Because of the pond and bird bath water available, wildlife in my garden has been active and varied, though only (it seems) when I don’t have my camera at the ready. Regardless, I’ve enjoyed observing Dad Northern Cardinal, Cardinalis cardinalis, feeding his fledged chicks, but never nabbed a shot of the charming familial activities.  The Little Boy Cardinal, all scraggly and awkward, is cute:

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But I don’t have any photos of Little Girl Cardinal, though often see both siblings pecking seeds alongside one another on the ground.

I see the odd Carolina Chickadee, Poecile carolinensis, snitching seeds from the feeder, but more often, I hear one announcing his territory.  It’s always fun to observe and hear them–big songs out of tiny birds.

The Chickadees’ pals, Black-crested TitmiceBaeolophus atricristatus, dash in for their share of seeds, taking turns with the Chickadees as they feed while dodging the gluttonous White-winged doves.

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The bird baths and pond have hosted a steady stream of visitors sipping and cooling off, like this joyful bathing Blue Jay, Cyanotta cristata       .

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Announcing her intention of bathing, she’s making it clear that there will be no sharing of the bath.

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Pretty at this angle…

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Pretty at this angle.

I don’t think there’s a bird species anywhere that relishes a splash-in-the-bath more than these beautiful guys-n-gals.

Earlier in the month, I fretted about the lack of Lesser Goldfinches, Spinus psaltria, nibbling at the sunflower seeds.  I’m fairly sure I rankle a neighbor (or two…) when I don’t immediately prune done-with-flowering plants according to human sensibilities of beauty. But I’m glad I don’t prune because this past week, a little crew of Lessers arrived to partake of the sunflower seed buffet!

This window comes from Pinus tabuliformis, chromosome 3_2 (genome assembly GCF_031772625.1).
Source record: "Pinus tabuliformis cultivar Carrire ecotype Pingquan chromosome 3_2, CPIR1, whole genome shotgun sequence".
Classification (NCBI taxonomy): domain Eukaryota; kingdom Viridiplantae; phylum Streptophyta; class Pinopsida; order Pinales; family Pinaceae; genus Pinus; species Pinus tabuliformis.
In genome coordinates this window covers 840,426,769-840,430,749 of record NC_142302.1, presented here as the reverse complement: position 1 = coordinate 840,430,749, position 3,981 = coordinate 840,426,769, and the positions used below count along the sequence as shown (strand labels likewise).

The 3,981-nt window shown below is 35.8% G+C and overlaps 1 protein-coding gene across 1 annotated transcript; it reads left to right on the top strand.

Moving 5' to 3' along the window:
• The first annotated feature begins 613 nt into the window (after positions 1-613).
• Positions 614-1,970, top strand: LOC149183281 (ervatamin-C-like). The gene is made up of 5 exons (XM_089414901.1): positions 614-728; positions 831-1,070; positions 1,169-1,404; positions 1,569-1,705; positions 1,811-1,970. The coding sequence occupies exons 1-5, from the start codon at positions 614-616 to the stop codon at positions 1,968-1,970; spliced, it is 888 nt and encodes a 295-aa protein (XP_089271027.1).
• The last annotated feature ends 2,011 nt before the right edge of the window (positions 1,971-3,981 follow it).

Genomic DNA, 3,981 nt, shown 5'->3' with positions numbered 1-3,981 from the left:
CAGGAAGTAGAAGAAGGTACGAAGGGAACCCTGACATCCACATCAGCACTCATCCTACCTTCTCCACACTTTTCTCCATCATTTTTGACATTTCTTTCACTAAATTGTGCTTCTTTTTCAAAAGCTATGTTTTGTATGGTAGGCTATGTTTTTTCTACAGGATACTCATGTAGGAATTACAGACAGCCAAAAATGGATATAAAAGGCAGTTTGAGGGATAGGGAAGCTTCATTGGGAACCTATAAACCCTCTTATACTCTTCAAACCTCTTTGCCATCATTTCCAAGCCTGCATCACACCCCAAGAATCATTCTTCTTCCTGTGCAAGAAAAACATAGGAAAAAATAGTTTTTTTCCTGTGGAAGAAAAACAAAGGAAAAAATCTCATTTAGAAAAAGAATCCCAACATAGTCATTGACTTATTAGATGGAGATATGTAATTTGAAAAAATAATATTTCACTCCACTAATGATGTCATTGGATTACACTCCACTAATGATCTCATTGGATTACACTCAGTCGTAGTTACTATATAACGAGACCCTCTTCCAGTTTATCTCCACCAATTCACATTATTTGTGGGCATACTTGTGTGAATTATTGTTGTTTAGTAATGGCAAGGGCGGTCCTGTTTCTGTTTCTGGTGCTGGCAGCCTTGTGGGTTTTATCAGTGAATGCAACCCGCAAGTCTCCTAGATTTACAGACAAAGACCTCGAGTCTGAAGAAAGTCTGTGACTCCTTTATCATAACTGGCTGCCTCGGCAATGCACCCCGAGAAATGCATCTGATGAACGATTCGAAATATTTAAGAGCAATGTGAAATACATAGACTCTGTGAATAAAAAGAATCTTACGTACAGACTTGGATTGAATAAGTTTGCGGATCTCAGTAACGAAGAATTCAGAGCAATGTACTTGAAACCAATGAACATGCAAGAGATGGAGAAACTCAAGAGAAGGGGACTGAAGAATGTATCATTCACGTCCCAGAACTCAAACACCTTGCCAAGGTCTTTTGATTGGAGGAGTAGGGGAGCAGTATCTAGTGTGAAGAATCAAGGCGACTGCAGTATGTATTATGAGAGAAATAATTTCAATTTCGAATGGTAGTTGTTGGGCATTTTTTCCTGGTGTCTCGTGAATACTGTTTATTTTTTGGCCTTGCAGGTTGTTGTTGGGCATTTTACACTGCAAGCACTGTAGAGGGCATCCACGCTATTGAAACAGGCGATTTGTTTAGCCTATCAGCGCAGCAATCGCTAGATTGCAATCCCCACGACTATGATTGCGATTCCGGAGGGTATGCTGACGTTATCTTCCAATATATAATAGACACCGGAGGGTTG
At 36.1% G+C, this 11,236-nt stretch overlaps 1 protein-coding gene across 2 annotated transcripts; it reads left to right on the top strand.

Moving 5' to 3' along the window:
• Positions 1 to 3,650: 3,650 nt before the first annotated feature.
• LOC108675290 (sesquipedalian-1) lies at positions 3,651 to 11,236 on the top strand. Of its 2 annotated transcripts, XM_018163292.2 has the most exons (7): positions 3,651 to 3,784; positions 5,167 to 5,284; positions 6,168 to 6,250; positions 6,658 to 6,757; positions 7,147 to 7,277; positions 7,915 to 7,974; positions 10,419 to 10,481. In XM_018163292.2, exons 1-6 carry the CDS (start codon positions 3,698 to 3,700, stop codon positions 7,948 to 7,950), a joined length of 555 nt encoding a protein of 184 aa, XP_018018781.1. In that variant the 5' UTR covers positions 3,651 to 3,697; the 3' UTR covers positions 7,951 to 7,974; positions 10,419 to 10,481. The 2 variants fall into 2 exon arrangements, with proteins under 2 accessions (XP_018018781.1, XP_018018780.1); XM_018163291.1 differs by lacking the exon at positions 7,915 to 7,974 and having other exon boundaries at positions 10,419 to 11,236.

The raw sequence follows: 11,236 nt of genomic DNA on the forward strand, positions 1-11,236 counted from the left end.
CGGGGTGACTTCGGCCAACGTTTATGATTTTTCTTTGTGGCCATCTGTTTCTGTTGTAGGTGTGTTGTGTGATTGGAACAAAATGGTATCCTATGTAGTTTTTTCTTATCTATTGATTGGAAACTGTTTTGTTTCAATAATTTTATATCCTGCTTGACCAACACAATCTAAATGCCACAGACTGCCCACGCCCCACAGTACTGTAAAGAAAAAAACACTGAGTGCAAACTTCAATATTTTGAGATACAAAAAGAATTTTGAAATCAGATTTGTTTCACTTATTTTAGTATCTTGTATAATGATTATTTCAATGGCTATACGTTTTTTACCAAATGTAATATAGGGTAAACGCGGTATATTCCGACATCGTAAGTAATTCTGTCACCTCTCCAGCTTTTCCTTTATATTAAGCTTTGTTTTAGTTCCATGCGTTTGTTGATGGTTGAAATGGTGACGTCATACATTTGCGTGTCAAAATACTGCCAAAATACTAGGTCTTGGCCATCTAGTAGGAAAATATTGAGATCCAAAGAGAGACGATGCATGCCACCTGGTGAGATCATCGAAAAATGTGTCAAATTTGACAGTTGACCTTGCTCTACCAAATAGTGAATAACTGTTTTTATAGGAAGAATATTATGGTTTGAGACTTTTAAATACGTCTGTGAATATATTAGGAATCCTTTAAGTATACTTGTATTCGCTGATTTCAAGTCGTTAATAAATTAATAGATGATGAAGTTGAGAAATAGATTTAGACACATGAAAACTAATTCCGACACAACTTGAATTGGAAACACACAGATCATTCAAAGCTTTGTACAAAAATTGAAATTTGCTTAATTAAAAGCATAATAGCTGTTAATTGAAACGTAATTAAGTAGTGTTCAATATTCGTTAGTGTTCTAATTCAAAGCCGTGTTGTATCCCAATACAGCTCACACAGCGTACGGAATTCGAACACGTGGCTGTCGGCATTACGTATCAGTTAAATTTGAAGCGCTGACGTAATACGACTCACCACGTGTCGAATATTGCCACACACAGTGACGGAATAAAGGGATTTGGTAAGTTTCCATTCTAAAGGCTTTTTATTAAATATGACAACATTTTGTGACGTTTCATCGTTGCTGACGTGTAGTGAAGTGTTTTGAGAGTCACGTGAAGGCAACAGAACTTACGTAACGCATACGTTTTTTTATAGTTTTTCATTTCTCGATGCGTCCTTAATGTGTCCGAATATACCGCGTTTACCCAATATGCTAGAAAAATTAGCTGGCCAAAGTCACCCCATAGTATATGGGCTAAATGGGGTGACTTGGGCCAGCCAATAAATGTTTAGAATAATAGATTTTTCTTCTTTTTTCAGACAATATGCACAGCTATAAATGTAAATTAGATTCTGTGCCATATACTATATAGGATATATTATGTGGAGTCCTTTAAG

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Chatty and determined to eat their fill, I love watching them bop around the plants as they munch away. Lesser Goldfinches, as well as other bird species, enjoy seeds from a variety of perennials in my gardens.   In the fall, I’ll see another round of these cuties dining on the Plains Goldeneye seeds–it’s something to look forward to.  Enjoy your beautiful blooms, but once the blooming is done, leave the spent blooms to develop nutritious seeds for birds: they’ll visit your garden and you’ll enjoy the show.  After all, that’s what seeds are for–to feed wildlife.  Plants may look messy for a short time, but the pleasure of watching a variety of birds feed is well worth the short-lived untidiness of the plants, plus you’ll be adding to the health of your endemic wild critters.

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Honeybees have had plenty to nectar on and pollen-gather from this summer.

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Native bees are busy at their work.  This tiny bee (Perdita ignota?) and her friends have been all over the also tiny florets of an oregano,

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…while these two mating Horsefly-like carpenter bees, Xylocopa tabaniformis,

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Ole Blue Eyes is very determined.

…bring a new meaning to the term multi-tasking, as they flew “entangled” while nectaring on Mexican Honeysuckle blooms.

No bee here, but instead, evidence of a busy mama leafcutter bee sawing off bits of leaves to pack into her nest for her little bee-ones.

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I wish I could have watched her work.

Moths and butterflies are occupied, too.  Pretty-in-pink is this Southern Pink Moth, Pyrausta inornatalis, resting on a Henry Duelberg Sage.